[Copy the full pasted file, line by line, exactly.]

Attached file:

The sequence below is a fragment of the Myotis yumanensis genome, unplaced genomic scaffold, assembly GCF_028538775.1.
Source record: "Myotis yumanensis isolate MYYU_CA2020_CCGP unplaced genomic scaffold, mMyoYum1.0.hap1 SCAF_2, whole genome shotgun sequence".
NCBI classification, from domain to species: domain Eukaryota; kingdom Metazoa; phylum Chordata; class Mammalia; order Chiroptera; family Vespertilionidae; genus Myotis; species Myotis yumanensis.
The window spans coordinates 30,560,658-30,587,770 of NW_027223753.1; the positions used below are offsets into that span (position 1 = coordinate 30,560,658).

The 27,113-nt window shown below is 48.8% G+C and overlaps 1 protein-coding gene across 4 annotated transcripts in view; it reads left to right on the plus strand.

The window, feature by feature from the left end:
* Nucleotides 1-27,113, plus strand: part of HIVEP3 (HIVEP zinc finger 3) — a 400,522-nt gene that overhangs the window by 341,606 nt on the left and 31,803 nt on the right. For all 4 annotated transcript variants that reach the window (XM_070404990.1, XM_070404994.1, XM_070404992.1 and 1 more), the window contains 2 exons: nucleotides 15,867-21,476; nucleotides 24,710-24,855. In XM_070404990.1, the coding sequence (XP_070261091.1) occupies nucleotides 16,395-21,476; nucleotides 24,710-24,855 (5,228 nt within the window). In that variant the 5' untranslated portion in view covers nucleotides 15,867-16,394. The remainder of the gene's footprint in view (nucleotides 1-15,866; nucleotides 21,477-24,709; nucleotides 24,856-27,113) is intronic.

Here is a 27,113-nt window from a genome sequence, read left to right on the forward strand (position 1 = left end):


The sequence below is a fragment of the Myotis yumanensis genome, unplaced genomic scaffold, assembly GCF_028538775.1.
Source record: "Myotis yumanensis isolate MYYU_CA2020_CCGP unplaced genomic scaffold, mMyoYum1.0.hap1 SCAF_2, whole genome shotgun sequence".
NCBI classification, from domain to species: domain Eukaryota; kingdom Metazoa; phylum Chordata; class Mammalia; order Chiroptera; family Vespertilionidae; genus Myotis; species Myotis yumanensis.
The window spans coordinates 30,560,658-30,587,770 of NW_027223753.1; the positions used below are offsets into that span (position 1 = coordinate 30,560,658).

The 27,113-nt window shown below is 48.8% G+C and overlaps 1 protein-coding gene across 4 annotated transcripts in view; it reads left to right on the plus strand.

The window, feature by feature from the left end:
* Nucleotides 1-27,113, plus strand: part of HIVEP3 (HIVEP zinc finger 3) — a 400,522-nt gene that overhangs the window by 341,606 nt on the left and 31,803 nt on the right. For all 4 annotated transcript variants that reach the window (XM_070404990.1, XM_070404994.1, XM_070404992.1 and 1 more), the window contains 2 exons: nucleotides 15,867-21,476; nucleotides 24,710-24,855. In XM_070404990.1, the coding sequence (XP_070261091.1) occupies nucleotides 16,395-21,476; nucleotides 24,710-24,855 (5,228 nt within the window). In that variant the 5' untranslated portion in view covers nucleotides 15,867-16,394. The remainder of the gene's footprint in view (nucleotides 1-15,866; nucleotides 21,477-24,709; nucleotides 24,856-27,113) is intronic.

Here is a 27,113-nt window from a genome sequence, read left to right on the forward strand (position 1 = left end):